Gordie Howe, one of hockey's greatest players, had a serious stroke on Sunday, his son told The Detroit News.
Dr. Murray Howe described the 86-year-old's stroke as "pretty bad," adding the Red Wings legend is now resting at his daughter's home in Lubbock, Texas.
"The right side of his body is very, very weak. He's unable to stand without help. He's able to speak but very, very difficult to speak," he told the newspaper.
Murray, the head of radiology at Toledo Hospital, went on to say his father had "minimally invasive" spinal surgery over the summer but recovered quickly. He had been exercising regularly, walking up to a mile a day before the stroke happened.
"He knows who he is. He knows the people around him. But it is very difficult for him to get up and walk around. So he is pretty much confined to his bed right now," Murray told the News.
Television station Local 4 confirmed news about the stroke with the hockey great's family.
Howe, who was born in Floral, Sask., was given the nickname "Mr. Hockey" amid a professional career that spanned 33 years, according to the Hockey Hall of Fame.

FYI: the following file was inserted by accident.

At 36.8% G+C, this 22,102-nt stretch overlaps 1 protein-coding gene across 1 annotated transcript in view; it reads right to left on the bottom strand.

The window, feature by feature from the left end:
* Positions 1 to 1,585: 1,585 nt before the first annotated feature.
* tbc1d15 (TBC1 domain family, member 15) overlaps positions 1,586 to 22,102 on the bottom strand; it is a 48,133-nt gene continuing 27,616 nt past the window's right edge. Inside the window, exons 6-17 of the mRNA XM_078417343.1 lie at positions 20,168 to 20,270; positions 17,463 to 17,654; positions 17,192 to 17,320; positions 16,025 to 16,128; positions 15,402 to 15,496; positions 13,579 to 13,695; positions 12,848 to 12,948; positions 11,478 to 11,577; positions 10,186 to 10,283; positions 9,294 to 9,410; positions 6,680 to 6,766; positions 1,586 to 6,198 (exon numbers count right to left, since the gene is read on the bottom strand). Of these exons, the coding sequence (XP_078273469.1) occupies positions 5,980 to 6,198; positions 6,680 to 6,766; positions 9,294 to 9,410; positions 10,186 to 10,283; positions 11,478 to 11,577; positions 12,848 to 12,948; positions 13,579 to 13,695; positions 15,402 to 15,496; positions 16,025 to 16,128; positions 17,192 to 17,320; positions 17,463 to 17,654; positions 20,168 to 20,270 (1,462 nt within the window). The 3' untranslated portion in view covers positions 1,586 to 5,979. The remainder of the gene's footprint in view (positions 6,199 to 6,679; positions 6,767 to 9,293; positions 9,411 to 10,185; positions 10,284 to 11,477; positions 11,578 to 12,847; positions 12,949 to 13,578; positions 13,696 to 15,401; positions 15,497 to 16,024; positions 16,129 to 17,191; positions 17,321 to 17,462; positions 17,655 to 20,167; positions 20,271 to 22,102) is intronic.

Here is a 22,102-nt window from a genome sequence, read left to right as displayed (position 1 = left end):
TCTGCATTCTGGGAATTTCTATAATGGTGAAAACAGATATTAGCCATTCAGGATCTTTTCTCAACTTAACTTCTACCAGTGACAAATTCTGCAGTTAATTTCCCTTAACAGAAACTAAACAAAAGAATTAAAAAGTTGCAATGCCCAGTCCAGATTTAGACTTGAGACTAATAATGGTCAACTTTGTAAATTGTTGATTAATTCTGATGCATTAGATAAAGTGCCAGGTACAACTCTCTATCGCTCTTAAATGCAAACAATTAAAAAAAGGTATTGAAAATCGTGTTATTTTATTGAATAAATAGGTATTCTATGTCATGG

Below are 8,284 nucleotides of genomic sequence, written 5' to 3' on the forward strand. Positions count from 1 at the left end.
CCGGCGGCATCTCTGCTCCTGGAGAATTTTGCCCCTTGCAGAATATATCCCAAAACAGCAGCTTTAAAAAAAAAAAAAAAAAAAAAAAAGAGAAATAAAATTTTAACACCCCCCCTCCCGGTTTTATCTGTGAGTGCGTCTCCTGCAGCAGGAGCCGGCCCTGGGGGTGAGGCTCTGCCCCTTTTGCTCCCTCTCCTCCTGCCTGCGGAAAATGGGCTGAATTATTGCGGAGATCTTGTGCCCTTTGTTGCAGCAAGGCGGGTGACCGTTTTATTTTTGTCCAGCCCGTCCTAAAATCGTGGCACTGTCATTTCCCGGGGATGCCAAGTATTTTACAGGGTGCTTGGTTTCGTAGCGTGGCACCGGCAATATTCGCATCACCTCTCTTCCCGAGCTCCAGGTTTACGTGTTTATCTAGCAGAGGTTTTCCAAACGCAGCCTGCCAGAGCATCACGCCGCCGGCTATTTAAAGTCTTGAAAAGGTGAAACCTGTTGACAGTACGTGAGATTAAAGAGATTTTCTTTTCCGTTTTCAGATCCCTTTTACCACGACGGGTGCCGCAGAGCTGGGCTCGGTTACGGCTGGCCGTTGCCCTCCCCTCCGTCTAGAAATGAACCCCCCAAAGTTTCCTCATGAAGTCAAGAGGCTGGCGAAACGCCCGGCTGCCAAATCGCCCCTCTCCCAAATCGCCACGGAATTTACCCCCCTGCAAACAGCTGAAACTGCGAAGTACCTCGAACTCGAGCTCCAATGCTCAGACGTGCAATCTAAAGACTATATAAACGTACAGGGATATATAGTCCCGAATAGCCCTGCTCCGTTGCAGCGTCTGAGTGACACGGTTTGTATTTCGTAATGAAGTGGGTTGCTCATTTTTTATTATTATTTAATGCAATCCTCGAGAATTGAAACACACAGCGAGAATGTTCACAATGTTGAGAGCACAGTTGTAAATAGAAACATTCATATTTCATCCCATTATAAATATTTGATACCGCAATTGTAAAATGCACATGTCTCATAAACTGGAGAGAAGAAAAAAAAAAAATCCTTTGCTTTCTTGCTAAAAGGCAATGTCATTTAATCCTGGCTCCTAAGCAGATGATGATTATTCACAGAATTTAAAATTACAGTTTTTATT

He spent most of his career with the Detroit Red Wings, where he formed part of the "Production Line" with players such as Sid Abel, Ted Lindsay, Alex Delvecchio and Frank Mahovlich.
As an active player, Howe racked up 2,010 points in 1,924 career NHL games (regular season and playoffs). He holds the record for most regular season games played (1,767), while his goal record of 801 was broken by Wayne Gretzky in 1994.
In 2012, it was confirmed he was living with dementia, a disease that led to his wife's death in 2009, The Canadian Press reported.
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